Lens sharpness, how do you tell?

Discussion in 'This or That? (MFT only)' started by yakky, Mar 2, 2014.

  1. yakky

    yakky Mu-43 Top Veteran

    Jul 1, 2013
    I'd like to honestly be able to say one lens is sharper than another, between different systems, but I think this is pretty difficult, even when using raw. It seems pretty easy on a single body, I can switch between a kit lens and something a bit better like a moderately priced prime, say the Sigma 30. The difference is pretty apparent.

    However going between two systems, how do you guys do it? Say comparing a M43 lens to something on a DSLR. How do you factor out sharpening introduced by the camera and/or AA filter differences? Then compound the problem by sharpening in PP, I can make the cheaper lenses look nearly as good, true I have to use more sharpening for the same effect.
  2. The only fair way that I can compare camera and lens combinations from within systems or between systems is based on their post-processed output. How it gets there is less important to me than where it gets to.
    • Like Like x 1
  3. Dogman

    Dogman Mu-43 Veteran

    Dec 23, 2012
  4. pellicle

    pellicle Mu-43 Hall of Famer

    Feb 10, 2010
    Southport, OzTrailEYa
    I photograph something I know and compare it to the other photographs. If I think they have as much detail as I need then they're sharp enough.

    Naturally when making such comparisons on needs to remove personal errors (focus mistakes, camera shake, subject movement) from the equation. So I tend to used tripod and probably flash too.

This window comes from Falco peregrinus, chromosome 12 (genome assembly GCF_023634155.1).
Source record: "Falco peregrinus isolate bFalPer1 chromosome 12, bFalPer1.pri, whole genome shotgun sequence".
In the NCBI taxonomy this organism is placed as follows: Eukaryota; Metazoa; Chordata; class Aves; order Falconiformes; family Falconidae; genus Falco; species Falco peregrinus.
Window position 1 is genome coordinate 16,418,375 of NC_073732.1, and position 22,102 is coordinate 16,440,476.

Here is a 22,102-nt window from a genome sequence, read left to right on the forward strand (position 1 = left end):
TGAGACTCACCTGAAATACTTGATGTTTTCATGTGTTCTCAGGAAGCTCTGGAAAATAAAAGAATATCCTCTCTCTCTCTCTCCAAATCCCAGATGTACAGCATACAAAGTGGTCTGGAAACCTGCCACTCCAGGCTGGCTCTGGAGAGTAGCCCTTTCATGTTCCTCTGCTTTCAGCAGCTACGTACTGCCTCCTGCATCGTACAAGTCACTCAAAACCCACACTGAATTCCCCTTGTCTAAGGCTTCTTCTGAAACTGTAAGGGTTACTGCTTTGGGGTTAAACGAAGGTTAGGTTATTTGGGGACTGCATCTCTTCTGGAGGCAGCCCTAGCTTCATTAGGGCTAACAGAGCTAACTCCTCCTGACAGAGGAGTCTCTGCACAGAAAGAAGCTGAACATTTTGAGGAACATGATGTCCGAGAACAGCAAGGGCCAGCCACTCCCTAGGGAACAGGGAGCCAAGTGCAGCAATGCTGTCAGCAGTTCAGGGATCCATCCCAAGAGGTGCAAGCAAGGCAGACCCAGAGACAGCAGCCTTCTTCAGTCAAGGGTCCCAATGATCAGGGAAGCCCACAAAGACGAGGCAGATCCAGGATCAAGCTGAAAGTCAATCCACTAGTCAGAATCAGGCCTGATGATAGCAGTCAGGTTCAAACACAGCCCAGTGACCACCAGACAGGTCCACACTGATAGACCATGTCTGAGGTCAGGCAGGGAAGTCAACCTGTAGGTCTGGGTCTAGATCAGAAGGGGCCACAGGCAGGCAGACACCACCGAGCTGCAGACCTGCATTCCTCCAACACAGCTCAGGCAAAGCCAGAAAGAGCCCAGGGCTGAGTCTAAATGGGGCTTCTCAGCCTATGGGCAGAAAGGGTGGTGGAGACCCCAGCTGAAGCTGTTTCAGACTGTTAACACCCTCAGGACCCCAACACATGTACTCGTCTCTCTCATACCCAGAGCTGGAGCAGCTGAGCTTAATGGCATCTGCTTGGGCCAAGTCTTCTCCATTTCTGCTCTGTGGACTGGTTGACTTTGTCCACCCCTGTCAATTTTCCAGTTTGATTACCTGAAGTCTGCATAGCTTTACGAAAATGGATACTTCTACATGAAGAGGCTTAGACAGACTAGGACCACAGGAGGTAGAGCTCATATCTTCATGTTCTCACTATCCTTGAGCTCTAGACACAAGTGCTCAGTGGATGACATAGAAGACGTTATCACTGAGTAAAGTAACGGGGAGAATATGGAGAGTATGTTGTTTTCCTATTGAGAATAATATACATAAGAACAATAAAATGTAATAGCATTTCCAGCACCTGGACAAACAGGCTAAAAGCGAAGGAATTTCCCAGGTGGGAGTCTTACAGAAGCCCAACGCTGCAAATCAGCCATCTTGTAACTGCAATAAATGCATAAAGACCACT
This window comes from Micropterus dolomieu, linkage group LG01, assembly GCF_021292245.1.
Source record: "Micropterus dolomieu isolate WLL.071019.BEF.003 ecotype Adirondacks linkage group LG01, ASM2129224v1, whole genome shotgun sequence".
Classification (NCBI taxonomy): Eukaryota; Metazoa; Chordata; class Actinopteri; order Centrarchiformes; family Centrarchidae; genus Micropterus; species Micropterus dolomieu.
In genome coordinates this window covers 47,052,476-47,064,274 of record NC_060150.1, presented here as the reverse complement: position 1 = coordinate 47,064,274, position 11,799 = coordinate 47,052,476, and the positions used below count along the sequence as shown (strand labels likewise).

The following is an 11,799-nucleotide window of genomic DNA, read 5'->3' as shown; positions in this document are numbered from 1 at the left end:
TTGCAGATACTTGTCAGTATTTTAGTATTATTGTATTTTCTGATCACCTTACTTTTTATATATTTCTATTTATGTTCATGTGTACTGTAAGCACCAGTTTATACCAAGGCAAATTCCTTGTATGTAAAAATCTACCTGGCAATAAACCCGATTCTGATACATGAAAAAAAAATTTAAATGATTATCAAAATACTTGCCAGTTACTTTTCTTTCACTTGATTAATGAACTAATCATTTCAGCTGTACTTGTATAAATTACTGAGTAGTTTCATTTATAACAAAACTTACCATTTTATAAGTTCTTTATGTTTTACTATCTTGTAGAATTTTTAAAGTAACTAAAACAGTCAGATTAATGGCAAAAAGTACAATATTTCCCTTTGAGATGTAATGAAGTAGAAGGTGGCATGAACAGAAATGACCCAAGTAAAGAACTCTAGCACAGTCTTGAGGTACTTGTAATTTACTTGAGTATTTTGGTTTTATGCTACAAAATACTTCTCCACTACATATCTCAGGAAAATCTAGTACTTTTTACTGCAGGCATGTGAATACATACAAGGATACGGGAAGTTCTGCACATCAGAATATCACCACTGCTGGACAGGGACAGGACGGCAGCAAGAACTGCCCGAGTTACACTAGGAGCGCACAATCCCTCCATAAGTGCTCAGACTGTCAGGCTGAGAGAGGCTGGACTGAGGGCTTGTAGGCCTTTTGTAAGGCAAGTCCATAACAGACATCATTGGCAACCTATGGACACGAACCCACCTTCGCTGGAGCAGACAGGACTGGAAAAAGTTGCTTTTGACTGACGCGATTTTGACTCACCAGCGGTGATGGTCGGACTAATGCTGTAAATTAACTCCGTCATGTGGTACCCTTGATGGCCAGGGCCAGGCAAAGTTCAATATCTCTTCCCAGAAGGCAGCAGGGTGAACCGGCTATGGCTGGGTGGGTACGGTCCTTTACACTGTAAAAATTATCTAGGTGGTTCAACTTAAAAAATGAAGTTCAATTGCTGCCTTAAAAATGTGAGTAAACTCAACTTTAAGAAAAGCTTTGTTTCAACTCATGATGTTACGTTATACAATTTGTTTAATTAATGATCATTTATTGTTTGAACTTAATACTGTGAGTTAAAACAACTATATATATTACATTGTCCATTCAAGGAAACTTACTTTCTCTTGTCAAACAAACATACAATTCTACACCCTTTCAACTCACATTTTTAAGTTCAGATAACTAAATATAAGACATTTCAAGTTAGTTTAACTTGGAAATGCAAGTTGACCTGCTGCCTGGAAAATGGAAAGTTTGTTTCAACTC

I also tend to photograph both low contrast subjects (white wall paper with a white texture) and high contrast subjects to see both the low frequency MTF and the higher frequency MTF bits.
    If you can't tell the difference then they're within ball park :)

    Some (possible) food for thought in this comparison of two different lenses on the same body ... but equally you can compare images made with different bodies and the same lens if you chose to (just keep field of view equal).

  5. bikerhiker

    bikerhiker Mu-43 All-Pro

    Dec 24, 2013
    It depends on the output device, be it a monitor screen or a print and your vision which is considered a lens optics system with its own MTF rating to discern final sharpness. Some professional lens review services provides both an SQF (Subjective Quality Factor) rating based on final printing viewed at a certain distance and an MTF reading based on lines. Say, there is a minimum standard of how many lines it can faithful reproduce from a chart to be called sharp. That's base line sharp. So for instance, take a kit lens 14-42 Mark I @ 14mm with an MTF reading of 2300 lines and the base line is 2100 (taking consideration of human vision minimum limits), then the lens is considered sharp at that focal length. Bring a prime or a pro zoom @ the same focal length and it resolves 2500 lines, then it's considered sharper than the kit lens. Today's monitors can display high PPI, so you can see a difference in between. But most people don't have high end monitors, like the Retina display on macs or equivalent, so if you had taken a photo with a prime and a kit lens, a person who has a low end monitor may not see a distinct difference until you pixel peep. Or for a print of a certain size even.
  6. mcasan

    mcasan Mu-43 All-Pro

    Feb 26, 2014
  7. nickthetasmaniac

    nickthetasmaniac Mu-43 All-Pro

    Jan 11, 2011
    I don't factor in or out anything. I judge the image as I see it and go from there. Given that how I see it is all that really matters in the end, I don't much care how technically accurate my judgement is :smile:
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